Sunday, February 15, 2015
Reader's Diary #1120- Thomas Hardy: Tess of the d'Urbervilles
That all aside, I have finally read it. I started it again quite a while back, before the Bill Cosby allegations started ramping up again in the wake of Hannibal Burress's comedy routine where he called Cosby out, which a quick Google search tells me was way back in October. I bring this up not just as a weird time line marker, but I actually found myself thinking of Cosby and his accusers a lot while reading Tess.
Tess, as many of you know is raped somewhat early in the book by a man named Alec d'Urberville. (As a bit of a side note, I quite enjoyed most of Hardy's subtlety, but that particular scene was too subtle— probably due to censorship at the time— and I actually didn't realize she had even been raped until a few chapters later.) Later, when Tess falls in love with Angel Clare, she can't bring herself to tell him about her past and why she's so standoffish. It was frustrating how long this dragged out and it was hard not to direct the frustration at Tess herself. "You didn't do anything wrong! Just tell him already!" Of course, then I would feel like a heel, blaming a victim for her psychological state in the wake of a crime. That was when I realized that there were similar whispers about the Cosby accusers as some people wondered why, after all the time that had passed, they would be coming forward now. To be sure, Hardy doesn't provide much deep description of Tess's psychological state following her rape. But it is not such an easy scapegoat to suggest that Tess's reluctance to come forward had much to do the time and setting. To suggest that Victorian England blamed raped victims and this is what held Tess back, is to shine a wholly unflattering light on today's society, you know the one where we like to think we're better than that in 2015 and yet some victims are still too afraid to come forward because of what society would think.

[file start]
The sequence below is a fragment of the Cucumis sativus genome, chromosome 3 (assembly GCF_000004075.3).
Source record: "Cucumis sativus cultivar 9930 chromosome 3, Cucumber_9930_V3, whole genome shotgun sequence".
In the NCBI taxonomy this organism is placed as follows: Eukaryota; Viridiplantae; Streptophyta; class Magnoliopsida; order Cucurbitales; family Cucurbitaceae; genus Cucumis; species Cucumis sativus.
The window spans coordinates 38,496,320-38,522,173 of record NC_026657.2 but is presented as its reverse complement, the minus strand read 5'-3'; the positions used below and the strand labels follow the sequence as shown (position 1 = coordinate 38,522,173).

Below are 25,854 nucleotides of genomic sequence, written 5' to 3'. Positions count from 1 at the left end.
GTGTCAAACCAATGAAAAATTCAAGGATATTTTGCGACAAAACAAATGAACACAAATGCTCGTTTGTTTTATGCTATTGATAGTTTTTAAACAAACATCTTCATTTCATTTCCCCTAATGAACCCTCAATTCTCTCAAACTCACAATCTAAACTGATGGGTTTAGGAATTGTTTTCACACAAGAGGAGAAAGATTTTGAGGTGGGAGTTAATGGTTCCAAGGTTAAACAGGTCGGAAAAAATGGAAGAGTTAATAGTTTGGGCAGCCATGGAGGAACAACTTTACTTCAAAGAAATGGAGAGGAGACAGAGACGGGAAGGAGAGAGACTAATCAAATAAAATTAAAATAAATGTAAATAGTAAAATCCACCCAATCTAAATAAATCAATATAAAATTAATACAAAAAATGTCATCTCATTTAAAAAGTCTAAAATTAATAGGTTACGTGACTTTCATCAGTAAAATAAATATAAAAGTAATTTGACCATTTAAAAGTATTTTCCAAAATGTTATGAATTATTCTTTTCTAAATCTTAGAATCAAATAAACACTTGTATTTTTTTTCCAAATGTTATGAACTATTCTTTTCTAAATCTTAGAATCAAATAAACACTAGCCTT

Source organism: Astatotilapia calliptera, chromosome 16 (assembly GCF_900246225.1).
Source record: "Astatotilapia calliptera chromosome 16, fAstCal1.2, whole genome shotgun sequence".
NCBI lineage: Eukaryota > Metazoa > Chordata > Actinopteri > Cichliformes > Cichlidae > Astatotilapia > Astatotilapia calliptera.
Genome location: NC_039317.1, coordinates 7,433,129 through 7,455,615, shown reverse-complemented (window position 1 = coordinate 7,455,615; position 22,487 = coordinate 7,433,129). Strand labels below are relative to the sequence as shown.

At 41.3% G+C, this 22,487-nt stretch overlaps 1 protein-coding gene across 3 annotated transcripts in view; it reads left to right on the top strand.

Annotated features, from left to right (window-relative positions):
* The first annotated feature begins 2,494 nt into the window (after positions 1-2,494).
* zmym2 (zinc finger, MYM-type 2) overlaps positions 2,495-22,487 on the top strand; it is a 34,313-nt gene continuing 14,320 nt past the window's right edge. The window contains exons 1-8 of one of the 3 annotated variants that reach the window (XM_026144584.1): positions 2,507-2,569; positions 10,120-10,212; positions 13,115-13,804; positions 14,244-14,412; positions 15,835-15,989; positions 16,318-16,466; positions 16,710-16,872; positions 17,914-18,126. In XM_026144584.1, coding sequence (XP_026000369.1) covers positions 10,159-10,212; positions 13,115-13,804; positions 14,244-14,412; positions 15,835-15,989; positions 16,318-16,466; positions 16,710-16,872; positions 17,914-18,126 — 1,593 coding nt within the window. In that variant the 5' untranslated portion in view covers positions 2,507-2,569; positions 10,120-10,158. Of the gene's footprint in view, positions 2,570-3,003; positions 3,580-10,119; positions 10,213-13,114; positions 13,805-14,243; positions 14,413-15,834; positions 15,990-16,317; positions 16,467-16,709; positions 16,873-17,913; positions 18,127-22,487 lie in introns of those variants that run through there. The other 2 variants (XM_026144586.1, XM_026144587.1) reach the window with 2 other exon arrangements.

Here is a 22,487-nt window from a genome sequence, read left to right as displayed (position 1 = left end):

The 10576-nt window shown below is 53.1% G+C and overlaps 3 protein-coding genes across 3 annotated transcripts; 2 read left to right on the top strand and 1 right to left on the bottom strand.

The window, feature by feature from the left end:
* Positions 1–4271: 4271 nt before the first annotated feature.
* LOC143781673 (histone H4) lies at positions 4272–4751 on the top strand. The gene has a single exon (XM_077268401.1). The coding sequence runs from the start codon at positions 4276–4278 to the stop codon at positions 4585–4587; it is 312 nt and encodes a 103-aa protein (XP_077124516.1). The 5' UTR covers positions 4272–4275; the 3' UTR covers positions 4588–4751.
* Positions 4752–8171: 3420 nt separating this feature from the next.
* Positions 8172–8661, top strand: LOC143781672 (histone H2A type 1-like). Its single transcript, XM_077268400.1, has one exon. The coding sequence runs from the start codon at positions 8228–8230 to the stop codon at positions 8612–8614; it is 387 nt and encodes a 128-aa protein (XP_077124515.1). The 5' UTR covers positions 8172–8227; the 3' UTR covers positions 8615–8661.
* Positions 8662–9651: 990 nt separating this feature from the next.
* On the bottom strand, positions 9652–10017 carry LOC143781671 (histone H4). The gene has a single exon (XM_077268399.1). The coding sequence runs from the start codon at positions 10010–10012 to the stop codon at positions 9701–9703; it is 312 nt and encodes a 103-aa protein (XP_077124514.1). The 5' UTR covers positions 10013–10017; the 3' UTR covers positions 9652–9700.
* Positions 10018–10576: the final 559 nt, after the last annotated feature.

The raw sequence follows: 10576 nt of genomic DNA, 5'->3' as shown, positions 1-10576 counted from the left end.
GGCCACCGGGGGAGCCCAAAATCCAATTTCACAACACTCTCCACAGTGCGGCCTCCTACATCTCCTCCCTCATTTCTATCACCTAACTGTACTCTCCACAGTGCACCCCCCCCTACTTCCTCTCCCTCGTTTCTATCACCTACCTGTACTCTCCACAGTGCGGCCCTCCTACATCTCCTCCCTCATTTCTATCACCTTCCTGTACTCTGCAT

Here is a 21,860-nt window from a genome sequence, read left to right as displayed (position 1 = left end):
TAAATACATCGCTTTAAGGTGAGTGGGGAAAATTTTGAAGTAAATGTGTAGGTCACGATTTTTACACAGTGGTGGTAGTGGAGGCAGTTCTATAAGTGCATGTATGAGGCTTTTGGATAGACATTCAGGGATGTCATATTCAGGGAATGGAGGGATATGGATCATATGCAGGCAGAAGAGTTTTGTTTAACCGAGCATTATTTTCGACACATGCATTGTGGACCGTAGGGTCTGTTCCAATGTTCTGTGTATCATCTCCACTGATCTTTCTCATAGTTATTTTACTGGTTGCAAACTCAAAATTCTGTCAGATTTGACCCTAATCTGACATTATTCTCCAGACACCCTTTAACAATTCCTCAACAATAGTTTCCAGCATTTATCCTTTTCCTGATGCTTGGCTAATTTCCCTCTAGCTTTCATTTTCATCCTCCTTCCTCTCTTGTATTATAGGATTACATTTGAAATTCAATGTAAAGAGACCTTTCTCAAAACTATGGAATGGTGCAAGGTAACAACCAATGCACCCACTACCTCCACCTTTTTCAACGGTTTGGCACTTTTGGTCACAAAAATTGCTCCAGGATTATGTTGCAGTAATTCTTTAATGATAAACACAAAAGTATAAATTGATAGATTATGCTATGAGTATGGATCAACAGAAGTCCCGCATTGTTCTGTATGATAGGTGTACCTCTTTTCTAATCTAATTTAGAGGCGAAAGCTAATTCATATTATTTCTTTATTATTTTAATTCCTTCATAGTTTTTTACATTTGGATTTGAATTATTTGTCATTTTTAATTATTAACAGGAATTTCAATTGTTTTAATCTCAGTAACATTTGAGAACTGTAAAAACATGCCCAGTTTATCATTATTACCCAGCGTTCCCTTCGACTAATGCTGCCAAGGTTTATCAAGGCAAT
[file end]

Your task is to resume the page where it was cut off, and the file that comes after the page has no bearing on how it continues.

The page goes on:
Big, heavy thoughts for sure and from a purely selfish, and only because Tess of the d'Ubervilles is a work of fiction, I almost welcomed when Alec, who disappears for a large part of the story, returned. He's a hateful, despicable man and yet I wanted someone to direct my frustration at, someone who really deserved it. Though, if I'm being honest, Angel Clare, the supposedly moral man who deserts Tess when she finally "confesses," also fills that void. The men in this book are truly, truly awful.
Saying this, it might seem odd for me to add that I really loved this book. Even if the issues are difficult, it's amazing to me that a book written in 1892 England could still provide insight and reflection on North American society today.